The other day, Rep. Tom MacArthur, R-N.J., held a town hall meeting where constituents grilled him about his role in passing the American Health Care Act. When he claimed the insurance market is "collapsing," a chant went up: "Single-payer, single-payer!"
That chant will be heard again, and it should worry Republicans. It reflects the fact that their replacement for Obamacare is unpopular even before its effects have been felt. It suggests that undoing Barack Obama's alleged government takeover of health care could open the way to a real government takeover of health care.
One House Republican said in 2012, "Today America is threatened with a stage 3 cancer of socialism, and Obamacare is Exhibit 1." In reality, it was a centrist attempt to preserve the existing framework -- which relies mostly on private insurance, largely provided by employers -- while using various measures to expand the number of people with coverage.
Though some Democrats preferred a single-payer system similar to Canada's, Obama rejected it, and his party mostly concurred. Sen. Bernie Sanders, who has long favored the idea, acknowledged in 2010 that "in the Senate, there are at most 10 votes for a single-payer plan."
But the GOP rallied furiously against Obama's blueprint, nearly keeping it from being enacted and opposing its implementation at every turn. Republicans in Congress vowed to repeal and replace it if they ever had the chance, which this year they do.
They've found that the task was more alluring in theory than it is in practice. For most of its life, the Affordable Care Act has been underwater in opinion polls, with a plurality of Americans taking a negative view. But since Donald Trump became president, its popularity has grown.
A March Monmouth University poll showed that 58 percent of Americans favor keeping it, and a Quinnipiac University survey found that only 17 percent support the GOP replacement plan.
Republicans are learning what Democrats discovered: Americans are maddeningly hard to please. They dislike paying for health insurance, jumping through hoops to get it, dealing with claim forms and copayments, and being denied whatever they want whenever they want it.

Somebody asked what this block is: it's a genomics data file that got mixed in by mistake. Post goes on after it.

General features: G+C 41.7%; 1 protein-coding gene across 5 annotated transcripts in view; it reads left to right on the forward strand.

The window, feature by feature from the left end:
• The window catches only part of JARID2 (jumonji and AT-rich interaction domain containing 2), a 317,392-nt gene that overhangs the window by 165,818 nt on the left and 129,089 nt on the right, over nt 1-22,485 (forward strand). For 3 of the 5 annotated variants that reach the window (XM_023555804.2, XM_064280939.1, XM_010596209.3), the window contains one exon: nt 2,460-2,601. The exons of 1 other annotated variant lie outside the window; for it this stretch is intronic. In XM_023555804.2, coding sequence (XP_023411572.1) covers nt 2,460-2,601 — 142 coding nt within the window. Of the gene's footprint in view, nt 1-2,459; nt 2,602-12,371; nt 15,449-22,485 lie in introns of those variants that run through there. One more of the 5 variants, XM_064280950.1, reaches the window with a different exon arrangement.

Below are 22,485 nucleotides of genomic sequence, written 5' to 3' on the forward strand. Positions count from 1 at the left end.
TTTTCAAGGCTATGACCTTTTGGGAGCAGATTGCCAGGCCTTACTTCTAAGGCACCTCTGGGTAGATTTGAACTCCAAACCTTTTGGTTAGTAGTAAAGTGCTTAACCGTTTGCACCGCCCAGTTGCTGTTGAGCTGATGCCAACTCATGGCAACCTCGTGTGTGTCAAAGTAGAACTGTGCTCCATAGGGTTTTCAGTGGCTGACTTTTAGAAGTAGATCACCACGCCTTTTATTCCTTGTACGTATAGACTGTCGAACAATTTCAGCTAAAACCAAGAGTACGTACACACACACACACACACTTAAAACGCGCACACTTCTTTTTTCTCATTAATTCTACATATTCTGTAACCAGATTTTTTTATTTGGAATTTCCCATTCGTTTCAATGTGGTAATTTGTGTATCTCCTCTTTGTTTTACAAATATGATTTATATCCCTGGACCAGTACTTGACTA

In 2007, according to Gallup, 56 percent of Americans said there were "major problems" with our health care system. Only 25 percent were satisfied with the "availability of affordable health care." But when Obama tried to address those issues, they were not happy with his remedies. Rest assured, though, that if Republicans repeal it, citizens will almost certainly dislike the replacement.
If none of these options is satisfactory, what others are left? The obvious one is a single-payer system, with the federal government providing coverage financed with tax revenue.
That's the worst option from the GOP point of view. And it has a surplus of flaws. Sanders' plan, according to the center-left Urban Institute, would swell the federal budget by more than $3 trillion a year and increase the nation's total spending on health care. Liberal economist Paul Starr of Princeton says it "would require staggering increases in federal taxes."
But if Democrats regain power, they'll have no reason to tinker with the status quo. Obama tried that and got vilified. They might as well try something that would be simpler to explain and more far-reaching in its effects.
There are grounds to think a single-payer system would be comparatively popular. A third of Americans are already in one -- through Medicare, Medicaid or military or veterans insurance. Three-quarters of people in these programs are satisfied -- a higher figure than among those with employer-provided or individual policies.
Single-payer systems are not the only path to near-universal coverage. The U.S. could achieve it with some combination of employer-based insurance, subsidized coverage for individuals and adequately funded high-risk pools, alongside Medicare and Medicaid.
But if Republicans succeed in scrapping the law, they will reduce the number of people with insurance rather than expand it. They will also ensure that upon regaining power, the Democrats will not bother resurrecting Obamacare.
Democrats are more likely to try to build a single-payer system one brick at a time. Starr, for example, proposes "Midlife Medicare" -- opening the program to uninsured people between ages 50 and 64. Further expansions could follow when the time is right.
Republicans had better find a way to meet the expectation of near-universal coverage if they want to preserve our system of private health insurance. They may never get another chance.